Austal Australia has entered into an MoU with UK shipbuilder and maritime service provider Harland & Wolff Group to pursue shipbuilding opportunities in the UK.

The MoU, signed at the 2023 Indo Pacific Maritime Exposition in Sydney recently, includes the transfer of technology, skills and shipyard capabilities required to build the next generation of patrol vessels for the UK for maritime security agencies, stated an Austal release published on 16 November.

Both parties have identified opportunities in the UK market, including the Border Force vessel replacement programme, and will work jointly in a non-exclusive partnership on such opportunities, the released stated.

Austal CEO Paddy Gregg said the MOU was the first step towards winning new business in the UK, collaborating with Harland & Wolff, an established manufacturing, services and support company operating in the maritime defence industry.

“Harland & Wolff is an ideal partner for Austal in the pursuit of defence opportunities in the United Kingdom with the facilities, expertise and capabilities to effectively pursue and help deliver new vessels for organisations such as the UK Border Force,” said Austal CEO Paddy Gregg.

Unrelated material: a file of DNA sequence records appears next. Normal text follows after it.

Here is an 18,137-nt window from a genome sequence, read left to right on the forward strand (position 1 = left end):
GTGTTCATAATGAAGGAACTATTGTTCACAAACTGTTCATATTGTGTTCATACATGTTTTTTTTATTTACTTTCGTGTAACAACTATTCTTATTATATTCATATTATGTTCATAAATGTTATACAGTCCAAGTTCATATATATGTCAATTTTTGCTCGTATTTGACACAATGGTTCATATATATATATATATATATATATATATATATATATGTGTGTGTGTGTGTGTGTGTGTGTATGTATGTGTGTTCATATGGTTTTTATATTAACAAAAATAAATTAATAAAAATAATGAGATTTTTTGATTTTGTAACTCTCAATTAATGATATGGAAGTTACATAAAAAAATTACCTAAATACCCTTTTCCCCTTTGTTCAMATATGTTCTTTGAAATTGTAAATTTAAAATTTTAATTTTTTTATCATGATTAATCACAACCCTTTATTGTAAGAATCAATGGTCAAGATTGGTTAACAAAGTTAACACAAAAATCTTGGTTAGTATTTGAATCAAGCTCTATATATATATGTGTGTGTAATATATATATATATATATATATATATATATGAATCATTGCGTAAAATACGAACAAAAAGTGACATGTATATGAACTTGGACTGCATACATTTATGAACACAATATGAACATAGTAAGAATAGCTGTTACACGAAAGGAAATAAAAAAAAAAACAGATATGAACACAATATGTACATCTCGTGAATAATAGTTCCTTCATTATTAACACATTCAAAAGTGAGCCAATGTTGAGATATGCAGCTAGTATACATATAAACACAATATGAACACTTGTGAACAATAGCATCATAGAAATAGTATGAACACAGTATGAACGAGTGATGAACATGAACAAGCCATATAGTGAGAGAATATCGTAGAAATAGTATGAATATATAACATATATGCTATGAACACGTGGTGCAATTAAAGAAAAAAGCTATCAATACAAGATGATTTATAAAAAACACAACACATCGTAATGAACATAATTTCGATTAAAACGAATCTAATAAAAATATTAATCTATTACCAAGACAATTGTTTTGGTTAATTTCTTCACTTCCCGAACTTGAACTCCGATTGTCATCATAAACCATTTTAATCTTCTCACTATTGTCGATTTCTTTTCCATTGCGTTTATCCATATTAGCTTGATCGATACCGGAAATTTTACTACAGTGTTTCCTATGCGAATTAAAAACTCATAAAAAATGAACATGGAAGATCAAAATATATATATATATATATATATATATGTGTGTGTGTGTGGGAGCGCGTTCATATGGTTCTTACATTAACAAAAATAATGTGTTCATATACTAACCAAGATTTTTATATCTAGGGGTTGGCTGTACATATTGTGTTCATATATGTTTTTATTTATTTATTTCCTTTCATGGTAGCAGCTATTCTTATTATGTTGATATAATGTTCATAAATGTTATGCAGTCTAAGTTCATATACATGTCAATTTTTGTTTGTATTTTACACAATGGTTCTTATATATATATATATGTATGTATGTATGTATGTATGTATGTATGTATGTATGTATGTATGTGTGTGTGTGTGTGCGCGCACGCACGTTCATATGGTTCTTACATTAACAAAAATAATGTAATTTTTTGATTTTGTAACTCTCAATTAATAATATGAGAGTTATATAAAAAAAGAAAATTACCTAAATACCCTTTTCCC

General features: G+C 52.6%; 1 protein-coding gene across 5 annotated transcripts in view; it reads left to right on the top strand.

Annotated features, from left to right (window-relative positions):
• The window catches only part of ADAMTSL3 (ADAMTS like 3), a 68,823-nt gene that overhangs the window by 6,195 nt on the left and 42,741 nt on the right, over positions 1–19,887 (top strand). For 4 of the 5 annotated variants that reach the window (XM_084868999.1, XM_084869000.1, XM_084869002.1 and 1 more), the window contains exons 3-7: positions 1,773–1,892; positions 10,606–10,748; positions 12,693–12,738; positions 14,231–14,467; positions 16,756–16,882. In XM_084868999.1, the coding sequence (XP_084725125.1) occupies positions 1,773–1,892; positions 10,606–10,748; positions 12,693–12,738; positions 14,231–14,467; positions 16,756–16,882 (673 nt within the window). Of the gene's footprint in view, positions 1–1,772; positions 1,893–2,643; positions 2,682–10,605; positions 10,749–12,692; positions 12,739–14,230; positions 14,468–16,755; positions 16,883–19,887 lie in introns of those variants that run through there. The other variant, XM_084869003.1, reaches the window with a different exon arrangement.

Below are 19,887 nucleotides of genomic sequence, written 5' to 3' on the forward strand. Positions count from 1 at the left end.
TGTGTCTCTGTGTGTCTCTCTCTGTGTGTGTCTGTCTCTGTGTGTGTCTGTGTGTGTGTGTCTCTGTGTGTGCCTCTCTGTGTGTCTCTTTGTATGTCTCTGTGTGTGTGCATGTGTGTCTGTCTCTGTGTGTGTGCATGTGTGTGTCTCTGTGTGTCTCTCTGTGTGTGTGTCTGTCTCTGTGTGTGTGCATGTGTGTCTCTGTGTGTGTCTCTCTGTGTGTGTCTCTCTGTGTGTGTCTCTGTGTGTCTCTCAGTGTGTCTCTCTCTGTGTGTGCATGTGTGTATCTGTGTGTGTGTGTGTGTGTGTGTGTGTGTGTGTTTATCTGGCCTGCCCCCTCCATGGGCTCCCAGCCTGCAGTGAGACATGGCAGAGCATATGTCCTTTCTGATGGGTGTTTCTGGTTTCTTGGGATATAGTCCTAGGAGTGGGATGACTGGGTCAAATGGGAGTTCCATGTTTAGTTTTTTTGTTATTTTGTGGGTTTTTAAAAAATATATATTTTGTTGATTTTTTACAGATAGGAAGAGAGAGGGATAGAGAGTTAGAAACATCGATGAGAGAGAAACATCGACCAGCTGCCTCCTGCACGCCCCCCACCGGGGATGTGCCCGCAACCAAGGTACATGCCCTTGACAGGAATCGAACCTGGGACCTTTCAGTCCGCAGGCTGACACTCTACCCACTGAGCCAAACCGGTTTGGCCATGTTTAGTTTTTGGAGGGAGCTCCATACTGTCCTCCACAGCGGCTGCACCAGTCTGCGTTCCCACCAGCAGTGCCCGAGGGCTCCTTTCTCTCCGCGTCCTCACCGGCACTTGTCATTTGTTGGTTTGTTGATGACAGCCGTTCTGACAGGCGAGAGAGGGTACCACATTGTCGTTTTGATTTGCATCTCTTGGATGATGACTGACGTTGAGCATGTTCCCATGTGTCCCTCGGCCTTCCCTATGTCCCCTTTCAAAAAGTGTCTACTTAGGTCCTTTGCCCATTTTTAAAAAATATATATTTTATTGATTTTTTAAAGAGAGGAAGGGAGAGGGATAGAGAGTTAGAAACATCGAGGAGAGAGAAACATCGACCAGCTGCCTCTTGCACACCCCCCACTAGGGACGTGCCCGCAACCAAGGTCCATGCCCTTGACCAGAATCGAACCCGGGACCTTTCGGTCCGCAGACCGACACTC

John Wood, Group CEO of Harland & Wolff, said: “As we embark on the next phase of the company’s growth and development, we will be partnering with Austal not only for the transfer of technology to build aluminium vessels but to also join hands with them when bidding for contracts.”

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By GlobalData

Might Austal’s Cape class replace current Stan 4207s in UK Border Force?

UK Border Force operates a fleet of five patrol vessels, including four Stan 4207-type craft – introduced in the early 2000s –  that are utilised by maritime security agencies around the world. At 42m long, the current Seeker-class patrol vessels are smaller than Austal’s Cape-class design, which comes in at nearly 58m and is utilised by Australian forces, as well as the Trinidad and Tobago Coast Guard.

The regeneration of shipbuilding at Harland & Wolff, which comprises its historic Belfast shipyard and other key UK sites such as the Appledore facility in south-west England, is central to the UK’s efforts to improve opportunities for its maritime industries in both civil and military sectors. Harland & Wolff is part of the consortium tasked with building the UK’s new Fleet Solid Support ships, destined for the Royal Fleet Auxiliary.

According to GlobalData analysis, Harland & Wolff Group reported revenues of £28m ($34.91m) for the fiscal year 2022 (FY2022), an increase of 51% over FY2021. The operating loss of the company was £58.1m in FY2022, compared with an operating loss of £22.4m in FY2021. The net loss of the company was £70.4m in FY2022, compared with a net loss of £25.5m in FY2021.

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